The international organic market just got a little bigger.  

Agriculture Deputy Secretary Kathleen Merrigan announced Wednesday that the organic certifying programs in the United States and Europe Union are now considered equivalent.  The new partnership between the two largest organic producers in the world means that products certified organic under one certification scheme can be sold as organic in the other without additional certification and paperwork.

Prior to the partnership, producers and companies seeking to trade their organic products both domestically and abroad had to obtain two separate certifications, one from the U.S. and one from the EU.  Each certification required its own fees, inspections, and paperwork.  By declaring the organic standards equivalent, the partnership eliminates many significant barriers, especially for small and medium-sized organic producers.

In a press release, Deputy Secretary Merrigan noted the new partnership “is a win for the American economy and President Obama’s jobs strategy.  This partnership will open new markets for American farmers and ranchers, create more opportunities for small businesses, and result in good jobs for Americans who package, ship, and market organic products.”

The partnership recognizes that while the certification standards are compatible, there are some differences that need to be addressed.  As a general rule, all products that meet the terms of the partnership may be traded and labeled as certified organic produce, meat, cereal, or wine.  

The major difference comes in the use of antibiotics.  Under the agreement, U.S. apples and pears produced using antibiotics (to control fire blight) may not be exported to the EU, and EU meat and milk derived from animals treated with antibiotics may not be exported to the U.S..

The terms of the partnership require the U.S. and EU to have regular discussions and to periodically review each other’s programs to ensure that the partnership agreement is being met.

The international trade implications of this partnership are huge.  The combined value of the EU and U.S. organic sectors is valued at $50 billion each year, and growing.  Officials at USDA estimate that U.S. organic exports to Europe will triple within three years.

EU Commissioner Dacian Ciolos noted that the partnership “improves transparency on organic standards, and enhances consumers’ confidence and recognition of our organic food and products.  This partnership marks an important step, taking EU-U.S. agricultural trade relations to a new level of cooperation.”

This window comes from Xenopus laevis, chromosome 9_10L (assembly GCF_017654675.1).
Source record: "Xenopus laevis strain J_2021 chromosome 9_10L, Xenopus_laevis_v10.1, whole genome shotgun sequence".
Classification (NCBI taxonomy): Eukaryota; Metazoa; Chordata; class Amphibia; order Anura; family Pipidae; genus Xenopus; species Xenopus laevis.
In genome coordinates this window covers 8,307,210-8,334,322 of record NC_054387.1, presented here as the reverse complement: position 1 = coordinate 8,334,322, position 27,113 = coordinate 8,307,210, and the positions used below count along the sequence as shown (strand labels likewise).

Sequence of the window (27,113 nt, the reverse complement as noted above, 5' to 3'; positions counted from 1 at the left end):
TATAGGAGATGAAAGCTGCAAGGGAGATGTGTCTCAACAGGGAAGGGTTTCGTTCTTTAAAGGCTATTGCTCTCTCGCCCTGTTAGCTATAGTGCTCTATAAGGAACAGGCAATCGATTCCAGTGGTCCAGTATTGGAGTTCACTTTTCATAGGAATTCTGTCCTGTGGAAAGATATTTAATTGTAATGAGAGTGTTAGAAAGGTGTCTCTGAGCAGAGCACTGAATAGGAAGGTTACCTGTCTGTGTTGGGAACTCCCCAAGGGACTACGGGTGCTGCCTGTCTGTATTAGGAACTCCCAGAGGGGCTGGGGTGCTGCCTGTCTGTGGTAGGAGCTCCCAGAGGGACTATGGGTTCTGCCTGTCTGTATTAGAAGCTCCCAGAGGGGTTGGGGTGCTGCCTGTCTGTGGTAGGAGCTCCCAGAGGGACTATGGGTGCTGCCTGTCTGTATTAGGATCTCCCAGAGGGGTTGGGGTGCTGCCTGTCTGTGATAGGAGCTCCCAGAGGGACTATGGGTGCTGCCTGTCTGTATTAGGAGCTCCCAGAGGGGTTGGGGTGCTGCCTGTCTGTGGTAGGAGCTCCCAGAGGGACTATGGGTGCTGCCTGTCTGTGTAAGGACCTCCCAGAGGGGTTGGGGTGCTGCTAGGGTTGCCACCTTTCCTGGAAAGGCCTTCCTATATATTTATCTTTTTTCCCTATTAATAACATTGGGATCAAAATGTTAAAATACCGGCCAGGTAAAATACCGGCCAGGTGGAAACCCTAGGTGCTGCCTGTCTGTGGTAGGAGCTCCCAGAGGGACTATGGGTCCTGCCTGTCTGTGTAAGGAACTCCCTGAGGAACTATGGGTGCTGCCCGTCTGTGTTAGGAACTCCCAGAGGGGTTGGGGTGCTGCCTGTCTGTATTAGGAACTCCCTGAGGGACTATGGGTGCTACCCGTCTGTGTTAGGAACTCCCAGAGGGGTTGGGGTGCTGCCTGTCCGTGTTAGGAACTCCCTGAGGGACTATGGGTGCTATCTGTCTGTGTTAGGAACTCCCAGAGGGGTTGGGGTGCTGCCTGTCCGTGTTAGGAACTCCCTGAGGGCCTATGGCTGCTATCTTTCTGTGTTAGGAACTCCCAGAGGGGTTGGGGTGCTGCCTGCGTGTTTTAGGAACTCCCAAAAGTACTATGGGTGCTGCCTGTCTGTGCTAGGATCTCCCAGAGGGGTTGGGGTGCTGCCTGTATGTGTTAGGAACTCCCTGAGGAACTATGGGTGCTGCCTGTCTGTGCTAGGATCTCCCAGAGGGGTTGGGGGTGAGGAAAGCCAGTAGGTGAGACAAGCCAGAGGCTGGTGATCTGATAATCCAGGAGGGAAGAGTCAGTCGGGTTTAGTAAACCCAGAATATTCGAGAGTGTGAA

• Hortense

    With Europe’s economy swirling down the bowl Merrigan’s dreams of exporting vast quantities of overpriced organic bling are ridiculous. More likely the Chinese will use Europe as a staging area to move re-labeled Asian organic schlock into the US to feed our affluent 1% (and many less-than-affluent who would ape the superstitions of our rich and famous). More of that good Chinese food headed your way, yum, yum! Probably Prince Charles will sniff around and keep organics flowing strong in our direction. He may have some dainties to ship us!

  • always same result

    whatever ANY, and i do mean ANY guvmint may say,
    the best policy is always and only deal with food sources that you are personally acquainted with, or may be if you choose, rather than sources far far away,,,
    no different today than it has ever been,,,, and this certainly includes raw or fresh milk from ANY source that you cannot visit to see for yourself the cleanliness of the processing facilities and the health of the cows
    though i am not personally acquainted with the Amish farmer who has been selling milk illegally, i have visited many Amish farms, and use their milk only for making cheese that is cooked during processing,,, JUST LIKE THEY DO

  • The Lone Gunman

    That’s nice if you’ve got the resources available, but how about the people that either don’t or can’t afford it? Or you could be a Republican and think to yourself “I’ve got mine screw them!”.